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Use of a preferred provider plan by employees of the City of Seattle
Med Care (1990)
  • Paula Diehr, University of Washington
Little is known about the use of services in a preferred provider organization (PPO). We studied a preferred provider arrangement between Pacific Medical Center and employees of the City of Seattle. In the second 12 months of this program 8,529 subjects submitted at least one claim; of these, only 420 (4.9%) ever used the preferred provider. Those who used the PPO at least once differed significantly from those who never used it on age, sex, employee/dependent status, and utilization in the previous year. Outpatient and total charges were higher for PPO users than for nonusers before and after control for those characteristics. Those who used the PPO exclusively were similar to those who never used it. People who used both the PPO and other providers were at higher risk for use of services, and had much higher overall utilization, with or without control for other variables. No differences were found between people who obtained only a small proportion of their services at the PPO and those who had most (but not all) of their use at the PPO. Many of these findings can be explained by a self-selection model. It is important for research on PPOs to have an independent manner of assessing who is a PPO user.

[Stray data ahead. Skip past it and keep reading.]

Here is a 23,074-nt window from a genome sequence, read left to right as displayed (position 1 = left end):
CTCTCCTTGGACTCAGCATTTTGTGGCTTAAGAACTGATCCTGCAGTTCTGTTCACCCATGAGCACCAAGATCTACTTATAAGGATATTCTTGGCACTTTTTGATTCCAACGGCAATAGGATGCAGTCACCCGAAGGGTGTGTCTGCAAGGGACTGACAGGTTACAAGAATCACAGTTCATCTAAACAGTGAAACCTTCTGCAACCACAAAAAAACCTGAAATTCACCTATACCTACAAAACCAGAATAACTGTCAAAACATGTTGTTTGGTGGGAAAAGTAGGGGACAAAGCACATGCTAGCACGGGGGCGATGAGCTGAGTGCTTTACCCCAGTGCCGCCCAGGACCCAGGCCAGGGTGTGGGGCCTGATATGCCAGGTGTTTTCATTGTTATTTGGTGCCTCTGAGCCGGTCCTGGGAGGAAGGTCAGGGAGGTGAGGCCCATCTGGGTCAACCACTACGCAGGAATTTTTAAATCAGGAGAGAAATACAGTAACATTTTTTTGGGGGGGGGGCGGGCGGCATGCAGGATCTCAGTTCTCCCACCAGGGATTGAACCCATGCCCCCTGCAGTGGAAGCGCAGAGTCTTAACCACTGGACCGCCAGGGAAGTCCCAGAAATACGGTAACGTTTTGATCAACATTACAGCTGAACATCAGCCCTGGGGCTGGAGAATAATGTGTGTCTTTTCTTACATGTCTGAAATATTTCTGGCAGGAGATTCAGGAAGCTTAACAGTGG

• preferred provider
Publication Date
November, 1990
Citation Information
Paula Diehr. "Use of a preferred provider plan by employees of the City of Seattle" Med Care Vol. 28 Iss. 11 (1990)
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